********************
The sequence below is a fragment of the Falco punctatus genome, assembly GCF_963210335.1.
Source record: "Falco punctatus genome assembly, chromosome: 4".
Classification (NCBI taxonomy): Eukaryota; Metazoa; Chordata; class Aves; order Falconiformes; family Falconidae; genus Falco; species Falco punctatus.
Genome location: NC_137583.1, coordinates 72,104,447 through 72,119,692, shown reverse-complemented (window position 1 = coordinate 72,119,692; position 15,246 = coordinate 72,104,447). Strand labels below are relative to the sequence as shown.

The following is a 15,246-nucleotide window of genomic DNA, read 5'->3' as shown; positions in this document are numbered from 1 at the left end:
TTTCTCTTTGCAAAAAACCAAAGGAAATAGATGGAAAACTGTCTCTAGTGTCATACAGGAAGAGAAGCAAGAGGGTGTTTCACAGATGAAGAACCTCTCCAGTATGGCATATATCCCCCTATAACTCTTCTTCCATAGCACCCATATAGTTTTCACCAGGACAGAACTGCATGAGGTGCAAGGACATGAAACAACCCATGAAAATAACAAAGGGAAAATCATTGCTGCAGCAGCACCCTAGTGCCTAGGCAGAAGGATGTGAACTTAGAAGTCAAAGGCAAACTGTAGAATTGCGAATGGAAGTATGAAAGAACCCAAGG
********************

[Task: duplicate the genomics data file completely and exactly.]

The sequence below is a fragment of the Falco punctatus genome, assembly GCF_963210335.1.
Source record: "Falco punctatus genome assembly, chromosome: 4".
Classification (NCBI taxonomy): Eukaryota; Metazoa; Chordata; class Aves; order Falconiformes; family Falconidae; genus Falco; species Falco punctatus.
Genome location: NC_137583.1, coordinates 72,104,447 through 72,119,692, shown reverse-complemented (window position 1 = coordinate 72,119,692; position 15,246 = coordinate 72,104,447). Strand labels below are relative to the sequence as shown.

The following is a 15,246-nucleotide window of genomic DNA, read 5'->3' as shown; positions in this document are numbered from 1 at the left end:
TTTCTCTTTGCAAAAAACCAAAGGAAATAGATGGAAAACTGTCTCTAGTGTCATACAGGAAGAGAAGCAAGAGGGTGTTTCACAGATGAAGAACCTCTCCAGTATGGCATATATCCCCCTATAACTCTTCTTCCATAGCACCCATATAGTTTTCACCAGGACAGAACTGCATGAGGTGCAAGGACATGAAACAACCCATGAAAATAACAAAGGGAAAATCATTGCTGCAGCAGCACCCTAGTGCCTAGGCAGAAGGATGTGAACTTAGAAGTCAAAGGCAAACTGTAGAATTGCGAATGGAAGTATGAAAGAACCCAAGG